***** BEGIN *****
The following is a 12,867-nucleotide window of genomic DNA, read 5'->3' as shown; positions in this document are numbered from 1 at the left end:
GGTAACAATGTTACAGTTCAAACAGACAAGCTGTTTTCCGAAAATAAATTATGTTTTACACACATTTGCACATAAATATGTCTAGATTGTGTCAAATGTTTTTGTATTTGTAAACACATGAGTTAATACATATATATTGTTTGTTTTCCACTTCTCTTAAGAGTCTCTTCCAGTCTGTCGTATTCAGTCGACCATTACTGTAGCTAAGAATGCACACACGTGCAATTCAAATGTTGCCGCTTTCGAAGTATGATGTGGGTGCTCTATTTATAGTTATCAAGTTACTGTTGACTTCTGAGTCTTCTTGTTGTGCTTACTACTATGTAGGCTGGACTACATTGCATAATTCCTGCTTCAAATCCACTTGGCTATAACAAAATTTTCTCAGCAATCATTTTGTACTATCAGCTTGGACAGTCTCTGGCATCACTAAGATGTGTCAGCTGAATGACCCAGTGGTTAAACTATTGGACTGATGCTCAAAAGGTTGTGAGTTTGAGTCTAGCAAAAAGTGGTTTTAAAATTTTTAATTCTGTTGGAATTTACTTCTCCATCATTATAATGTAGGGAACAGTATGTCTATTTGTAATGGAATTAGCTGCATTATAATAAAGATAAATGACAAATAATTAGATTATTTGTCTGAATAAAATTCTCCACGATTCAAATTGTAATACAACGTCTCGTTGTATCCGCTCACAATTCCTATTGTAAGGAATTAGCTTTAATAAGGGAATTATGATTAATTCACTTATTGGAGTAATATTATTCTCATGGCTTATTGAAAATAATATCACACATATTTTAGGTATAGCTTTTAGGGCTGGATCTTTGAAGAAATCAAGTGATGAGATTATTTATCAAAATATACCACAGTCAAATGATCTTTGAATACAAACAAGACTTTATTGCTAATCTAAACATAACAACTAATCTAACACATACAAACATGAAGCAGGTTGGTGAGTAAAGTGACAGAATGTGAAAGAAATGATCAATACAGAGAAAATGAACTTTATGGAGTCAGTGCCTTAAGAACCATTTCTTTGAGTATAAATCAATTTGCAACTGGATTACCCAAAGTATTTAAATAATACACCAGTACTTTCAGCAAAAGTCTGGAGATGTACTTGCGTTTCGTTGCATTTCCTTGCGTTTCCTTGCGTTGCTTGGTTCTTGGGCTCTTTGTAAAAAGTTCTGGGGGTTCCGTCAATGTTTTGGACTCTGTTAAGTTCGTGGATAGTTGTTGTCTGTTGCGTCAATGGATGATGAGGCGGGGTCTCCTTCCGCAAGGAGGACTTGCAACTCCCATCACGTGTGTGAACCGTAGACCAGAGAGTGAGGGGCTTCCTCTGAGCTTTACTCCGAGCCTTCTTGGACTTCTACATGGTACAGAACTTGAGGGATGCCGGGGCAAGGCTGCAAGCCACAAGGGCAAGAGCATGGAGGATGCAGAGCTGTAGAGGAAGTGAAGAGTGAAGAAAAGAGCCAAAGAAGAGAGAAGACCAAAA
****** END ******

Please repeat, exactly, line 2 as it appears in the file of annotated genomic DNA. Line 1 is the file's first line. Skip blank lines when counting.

GGTAACAATGTTACAGTTCAAACAGACAAGCTGTTTTCCGAAAATAAATTATGTTTTACACACATTTGCACATAAATATGTCTAGATTGTGTCAAATGTTTTTGTATTTGTAAACACATGAGTTAATACATATATATTGTTTGTTTTCCACTTCTCTTAAGAGTCTCTTCCAGTCTGTCGTATTCAGTCGACCATTACTGTAGCTAAGAATGCACACACGTGCAATTCAAATGTTGCCGCTTTCGAAGTATGATGTGGGTGCTCTATTTATAGTTATCAAGTTACTGTTGACTTCTGAGTCTTCTTGTTGTGCTTACTACTATGTAGGCTGGACTACATTGCATAATTCCTGCTTCAAATCCACTTGGCTATAACAAAATTTTCTCAGCAATCATTTTGTACTATCAGCTTGGACAGTCTCTGGCATCACTAAGATGTGTCAGCTGAATGACCCAGTGGTTAAACTATTGGACTGATGCTCAAAAGGTTGTGAGTTTGAGTCTAGCAAAAAGTGGTTTTAAAATTTTTAATTCTGTTGGAATTTACTTCTCCATCATTATAATGTAGGGAACAGTATGTCTATTTGTAATGGAATTAGCTGCATTATAATAAAGATAAATGACAAATAATTAGATTATTTGTCTGAATAAAATTCTCCACGATTCAAATTGTAATACAACGTCTCGTTGTATCCGCTCACAATTCCTATTGTAAGGAATTAGCTTTAATAAGGGAATTATGATTAATTCACTTATTGGAGTAATATTATTCTCATGGCTTATTGAAAATAATATCACACATATTTTAGGTATAGCTTTTAGGGCTGGATCTTTGAAGAAATCAAGTGATGAGATTATTTATCAAAATATACCACAGTCAAATGATCTTTGAATACAAACAAGACTTTATTGCTAATCTAAACATAACAACTAATCTAACACATACAAACATGAAGCAGGTTGGTGAGTAAAGTGACAGAATGTGAAAGAAATGATCAATACAGAGAAAATGAACTTTATGGAGTCAGTGCCTTAAGAACCATTTCTTTGAGTATAAATCAATTTGCAACTGGATTACCCAAAGTATTTAAATAATACACCAGTACTTTCAGCAAAAGTCTGGAGATGTACTTGCGTTTCGTTGCATTTCCTTGCGTTTCCTTGCGTTGCTTGGTTCTTGGGCTCTTTGTAAAAAGTTCTGGGGGTTCCGTCAATGTTTTGGACTCTGTTAAGTTCGTGGATAGTTGTTGTCTGTTGCGTCAATGGATGATGAGGCGGGGTCTCCTTCCGCAAGGAGGACTTGCAACTCCCATCACGTGTGTGAACCGTAGACCAGAGAGTGAGGGGCTTCCTCTGAGCTTTACTCCGAGCCTTCTTGGACTTCTACATGGTACAGAACTTGAGGGATGCCGGGGCAAGGCTGCAAGCCACAAGGGCAAGAGCATGGAGGATGCAGAGCTGTAGAGGAAGTGAAGAGTGAAGAAAAGAGCCAAAGAAGAGAGAAGACCAAAA